Robert Harley

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Robert Harley  |  Dec 18, 2015  |  First Published: Sep 01, 1990  |  0 comments
The Tannoy E11 ($349/pair) is the company's least-expensive model in a wide range of consumer loudspeakers. Tannoy is most often known for its professional models, especially their nearfield, dual-concentric monitors that have become de rigueur on the top of recording consoles. The E11 is a two-way, ported design with a 6.5" woofer and 1" dome tweeter. Both drivers are manufactured by Tannoy, instead of being sourced from a driver manufacturer. The woofer is made from a polyolefin co-polymer, a plastic material with high rigidity and good self-damping properties. To improve power handling and increase sensitivity, the voice-coil is edge-wound on a Kapton former. The surround appears to be made of butyl rubber.
Robert Harley  |  Dec 08, 2015  |  First Published: Oct 01, 1993  |  0 comments
It's easy for reviewers to become jaded by the high prices of some audio products. We get the products in our listening rooms—albeit temporarily—without having to part with our own money. Consequently, we get enthusiastic about products that offer real breakthroughs without, perhaps, fully considering their cost.
Robert Harley  |  Aug 24, 2015  |  First Published: Jan 01, 1995  |  0 comments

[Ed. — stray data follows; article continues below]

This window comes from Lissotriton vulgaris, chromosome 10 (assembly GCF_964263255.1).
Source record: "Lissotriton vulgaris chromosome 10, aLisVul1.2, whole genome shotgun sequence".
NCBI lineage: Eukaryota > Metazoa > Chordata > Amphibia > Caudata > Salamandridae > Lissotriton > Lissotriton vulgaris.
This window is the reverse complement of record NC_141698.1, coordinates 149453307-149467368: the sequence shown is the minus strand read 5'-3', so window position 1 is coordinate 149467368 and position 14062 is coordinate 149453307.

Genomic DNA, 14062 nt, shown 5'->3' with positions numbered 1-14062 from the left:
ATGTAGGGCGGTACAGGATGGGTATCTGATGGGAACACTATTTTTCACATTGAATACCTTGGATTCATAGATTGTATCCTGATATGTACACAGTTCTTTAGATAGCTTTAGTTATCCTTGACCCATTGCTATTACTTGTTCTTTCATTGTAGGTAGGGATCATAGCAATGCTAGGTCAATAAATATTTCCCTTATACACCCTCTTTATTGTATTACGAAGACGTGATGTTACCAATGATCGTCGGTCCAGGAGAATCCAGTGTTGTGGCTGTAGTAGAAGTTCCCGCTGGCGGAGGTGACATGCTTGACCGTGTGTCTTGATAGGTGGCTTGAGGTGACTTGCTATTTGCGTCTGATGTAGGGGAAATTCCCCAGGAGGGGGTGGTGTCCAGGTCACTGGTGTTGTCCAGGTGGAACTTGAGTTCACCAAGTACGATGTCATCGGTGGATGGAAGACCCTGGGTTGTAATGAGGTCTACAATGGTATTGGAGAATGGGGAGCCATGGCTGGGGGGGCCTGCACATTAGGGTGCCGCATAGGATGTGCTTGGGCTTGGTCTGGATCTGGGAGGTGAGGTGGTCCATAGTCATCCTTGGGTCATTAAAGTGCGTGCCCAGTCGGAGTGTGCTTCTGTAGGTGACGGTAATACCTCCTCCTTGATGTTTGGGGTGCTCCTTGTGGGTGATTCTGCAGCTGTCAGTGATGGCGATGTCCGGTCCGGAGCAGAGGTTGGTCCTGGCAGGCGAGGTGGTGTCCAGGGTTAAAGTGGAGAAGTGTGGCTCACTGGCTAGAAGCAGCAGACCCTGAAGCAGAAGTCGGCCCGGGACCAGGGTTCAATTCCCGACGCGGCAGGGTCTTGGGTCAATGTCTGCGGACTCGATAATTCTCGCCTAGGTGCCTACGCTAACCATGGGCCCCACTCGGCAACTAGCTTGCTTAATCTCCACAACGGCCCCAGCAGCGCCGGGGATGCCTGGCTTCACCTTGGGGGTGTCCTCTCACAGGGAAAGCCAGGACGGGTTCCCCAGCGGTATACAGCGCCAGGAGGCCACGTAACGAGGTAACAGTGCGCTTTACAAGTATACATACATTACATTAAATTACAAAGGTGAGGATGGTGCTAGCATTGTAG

Arnie Nudell is one of a handful of designers who could justifiably be called founding members of the high-end audio industry. With Cary Christie, and John Ulrick, Arnie co-founded Infinity in his garage in 1968 and recently joined forces with Paul McGowan, the co-founder of PS Audio, to create Genesis Technologies, the Colorado-based company formed to build ultra–high-end loudspeaker systems.

I visited the Genesis factory in September 1994 and spent some time with Arnie and Paul discussing loudspeaker and amplifier design, and high-quality music reproduction. I asked Arnie how he became involved in high-end audio.

Robert Harley  |  May 07, 2015  |  First Published: Jun 01, 1991  |  0 comments
666wawaWadia2000.1250.jpgDuring my reviews of digital processors in the past year or so, I've made comparisons with the Wadia 2000 Digital Decoding Computer first reviewed by Arnis Balgalvis in Vol.13 No.1. I've felt that, as good as the 2000 is, other processors—many costing less than the 2000's $8500 price tag—are now superior.

However, a visiting Wadia representative looked inside our sample and used the word "ancient" to describe its circuitry in relation to current production. In addition, I was never able to audition the 2000 with a glass fiber-optical interface, standard equipment on Wadia's transports. Similarly, the $2000 Wadia X-32 had undergone a minor circuit revision, including the inclusion of the glass optical input. Consequently, a follow-up of these two excellent processors seemed in order.

Robert Harley  |  May 06, 2015  |  First Published: Nov 01, 1991  |  0 comments
In hindsight, it was inevitable that two sophisticated digital audio technologies—software-based digital filters and Bitstream D/A converters—were destined to be married in one product. The software-based D/A converters offered by Krell, Wadia, and Theta all used multi-bit ladder DACs, and Bitstream-based units have previously relied on off-the-shelf digital filters.